Events / Language and the Brain Moonshot Poster Session

Language and the Brain Moonshot Poster Session

December 5, 2019
10:45 AM - 11:45 AM

Linguistics Department Library, 3401-C Walnut St, Suite 300

Undergraduates in LING104 (Language and the Brain) work on a semester-long project in which they attempted to find a solution to a huge problem or big question in the field
Date: Thursday Dec 5
Time: 10:45-11:45am (stop by anytime in this window)
LocationLinguistics Department Library (3401-C Walnut Street, Suite 300)
Coffee and doughnuts provided!!

Using technology to create a tool that provides language-based exercises to those at risk for neurodegenerative diseases, wherein these exercises would be used to both provide early treatment for the diseases and assess risk for them.

The Glia Club
“How can we treat dyslexia using a multisensory teaching approach within the home? Most of dyslexia treatment is integrated into education (school), but we propose to bring treatment into the home.”
The New Bilinguals
“How can we cure expressive aphasia among bilingual people? We [propose a] new type of therapy that stimulates the brain through visual, written, auditory and spoken ways. We are trying to create an educational application that would allow patients to access treatment easier and under less cost.”
Neuro Notes
“How can we tackle Specific Language Impairment (SLI) among young individuals (infants, toddlers) using a musical approach?” A combined study using NIRS and machine learning.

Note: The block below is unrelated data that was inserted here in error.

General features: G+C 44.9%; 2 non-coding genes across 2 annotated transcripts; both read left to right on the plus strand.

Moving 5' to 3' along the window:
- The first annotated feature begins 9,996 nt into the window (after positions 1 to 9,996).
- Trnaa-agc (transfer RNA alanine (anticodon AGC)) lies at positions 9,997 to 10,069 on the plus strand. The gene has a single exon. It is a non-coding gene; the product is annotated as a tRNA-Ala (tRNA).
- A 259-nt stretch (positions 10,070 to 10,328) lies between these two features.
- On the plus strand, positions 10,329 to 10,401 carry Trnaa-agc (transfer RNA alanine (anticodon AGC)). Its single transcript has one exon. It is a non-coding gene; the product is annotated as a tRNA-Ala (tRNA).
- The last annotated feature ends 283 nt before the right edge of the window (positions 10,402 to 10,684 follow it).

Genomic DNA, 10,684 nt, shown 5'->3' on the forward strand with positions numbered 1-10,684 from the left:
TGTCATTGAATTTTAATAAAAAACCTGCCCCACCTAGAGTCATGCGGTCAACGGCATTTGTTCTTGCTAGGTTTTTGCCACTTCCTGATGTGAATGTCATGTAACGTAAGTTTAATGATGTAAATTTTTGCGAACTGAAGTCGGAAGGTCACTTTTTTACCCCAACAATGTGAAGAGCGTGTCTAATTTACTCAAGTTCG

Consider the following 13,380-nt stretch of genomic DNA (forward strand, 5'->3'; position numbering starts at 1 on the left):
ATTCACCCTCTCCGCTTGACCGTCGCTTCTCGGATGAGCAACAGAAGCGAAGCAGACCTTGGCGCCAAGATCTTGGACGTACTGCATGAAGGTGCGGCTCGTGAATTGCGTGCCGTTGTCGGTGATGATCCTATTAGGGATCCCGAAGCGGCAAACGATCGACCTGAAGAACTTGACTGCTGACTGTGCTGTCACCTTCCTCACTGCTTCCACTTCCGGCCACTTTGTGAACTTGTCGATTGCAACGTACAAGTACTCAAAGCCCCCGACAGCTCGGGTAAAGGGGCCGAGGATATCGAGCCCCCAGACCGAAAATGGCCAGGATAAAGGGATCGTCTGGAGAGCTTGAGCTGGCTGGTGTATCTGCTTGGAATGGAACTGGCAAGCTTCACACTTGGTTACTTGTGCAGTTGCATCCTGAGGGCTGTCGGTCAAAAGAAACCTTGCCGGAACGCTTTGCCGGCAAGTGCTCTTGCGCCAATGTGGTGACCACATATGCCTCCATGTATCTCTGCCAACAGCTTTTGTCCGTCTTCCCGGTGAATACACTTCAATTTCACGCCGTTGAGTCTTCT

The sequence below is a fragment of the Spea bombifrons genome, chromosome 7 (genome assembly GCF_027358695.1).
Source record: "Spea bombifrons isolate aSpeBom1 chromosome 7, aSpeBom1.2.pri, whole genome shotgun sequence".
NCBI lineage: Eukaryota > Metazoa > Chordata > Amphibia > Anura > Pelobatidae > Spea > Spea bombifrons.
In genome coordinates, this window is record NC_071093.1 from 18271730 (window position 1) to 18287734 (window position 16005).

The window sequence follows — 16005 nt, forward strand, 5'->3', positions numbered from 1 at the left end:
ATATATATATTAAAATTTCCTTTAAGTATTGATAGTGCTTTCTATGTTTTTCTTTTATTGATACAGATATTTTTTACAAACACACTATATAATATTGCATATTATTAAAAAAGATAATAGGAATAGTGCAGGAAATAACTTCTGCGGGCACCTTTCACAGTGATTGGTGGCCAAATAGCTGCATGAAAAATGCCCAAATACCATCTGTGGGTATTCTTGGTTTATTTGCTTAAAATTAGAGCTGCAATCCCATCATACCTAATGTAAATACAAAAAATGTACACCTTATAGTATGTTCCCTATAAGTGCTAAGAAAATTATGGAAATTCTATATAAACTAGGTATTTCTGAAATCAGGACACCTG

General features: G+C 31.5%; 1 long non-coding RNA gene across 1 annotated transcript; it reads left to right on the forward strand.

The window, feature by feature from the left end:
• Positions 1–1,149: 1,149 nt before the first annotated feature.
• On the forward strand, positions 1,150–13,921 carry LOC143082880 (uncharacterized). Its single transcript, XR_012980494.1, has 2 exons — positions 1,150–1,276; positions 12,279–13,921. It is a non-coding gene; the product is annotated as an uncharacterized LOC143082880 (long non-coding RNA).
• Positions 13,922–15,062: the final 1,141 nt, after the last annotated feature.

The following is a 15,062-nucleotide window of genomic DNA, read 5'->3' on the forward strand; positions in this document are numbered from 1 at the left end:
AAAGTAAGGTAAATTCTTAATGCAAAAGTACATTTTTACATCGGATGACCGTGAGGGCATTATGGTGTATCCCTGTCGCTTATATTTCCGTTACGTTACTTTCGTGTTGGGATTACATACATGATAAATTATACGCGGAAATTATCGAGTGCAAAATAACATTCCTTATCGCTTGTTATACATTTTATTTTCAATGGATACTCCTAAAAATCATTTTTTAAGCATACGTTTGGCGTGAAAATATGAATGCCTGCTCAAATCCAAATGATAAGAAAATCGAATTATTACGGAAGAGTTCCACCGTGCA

Broca’s Babies
“How can we best reform the American foreign language curriculum to adequately equip students to comfortably and effectively articulate a language other than English using modern findings and models of the neuroscience of language?”
“How can we affordably integrate knowledge of emotions and context into technology to provide a more comprehensive translating experience?”
A Sharp Not A Flat
“Develop algorithms that personalize songs for patients with dementia to [improve quality of life by facilitating communication and memory]”
The Rolling Tongue 
Create a “brain pacemaker” to “physically reboot damaged areas; using brain stimulation to rewire this portion of the brain, using the pacemaker as a way to send signals to the brain that would ease an aphasiac patient’s production of language.”
(A) (S)econd (L)anguage
Improving early access to sign language for deaf children
Disorderly Conduct
Improve early detection of dyslexia through nation-wide comprehensive standardized tests.
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